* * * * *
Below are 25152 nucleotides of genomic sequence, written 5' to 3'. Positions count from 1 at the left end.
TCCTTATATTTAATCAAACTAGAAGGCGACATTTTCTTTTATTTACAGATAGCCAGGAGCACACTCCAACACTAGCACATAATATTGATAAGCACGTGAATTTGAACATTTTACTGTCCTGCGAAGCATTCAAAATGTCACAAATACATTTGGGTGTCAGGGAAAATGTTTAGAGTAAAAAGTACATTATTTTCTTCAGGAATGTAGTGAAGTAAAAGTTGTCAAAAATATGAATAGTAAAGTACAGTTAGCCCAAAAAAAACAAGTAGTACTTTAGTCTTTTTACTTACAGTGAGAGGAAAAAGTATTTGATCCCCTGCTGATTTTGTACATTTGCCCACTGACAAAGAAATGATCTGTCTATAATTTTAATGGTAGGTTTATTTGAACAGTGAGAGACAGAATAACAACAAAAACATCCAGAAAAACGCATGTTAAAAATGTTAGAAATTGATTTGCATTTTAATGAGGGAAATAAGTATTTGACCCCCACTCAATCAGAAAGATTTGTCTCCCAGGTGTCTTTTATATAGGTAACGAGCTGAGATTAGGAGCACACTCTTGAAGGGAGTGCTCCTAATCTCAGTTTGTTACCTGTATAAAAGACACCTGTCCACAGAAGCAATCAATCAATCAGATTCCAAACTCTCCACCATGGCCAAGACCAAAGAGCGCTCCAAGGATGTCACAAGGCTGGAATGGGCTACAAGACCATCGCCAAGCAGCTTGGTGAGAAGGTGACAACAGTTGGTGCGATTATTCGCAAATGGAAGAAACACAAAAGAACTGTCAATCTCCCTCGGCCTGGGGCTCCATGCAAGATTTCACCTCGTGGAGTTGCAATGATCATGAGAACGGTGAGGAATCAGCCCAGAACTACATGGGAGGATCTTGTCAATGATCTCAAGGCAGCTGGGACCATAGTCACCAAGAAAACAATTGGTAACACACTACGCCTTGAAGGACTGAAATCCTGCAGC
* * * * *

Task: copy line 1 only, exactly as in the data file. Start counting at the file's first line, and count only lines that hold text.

Below are 25152 nucleotides of genomic sequence, written 5' to 3'. Positions count from 1 at the left end.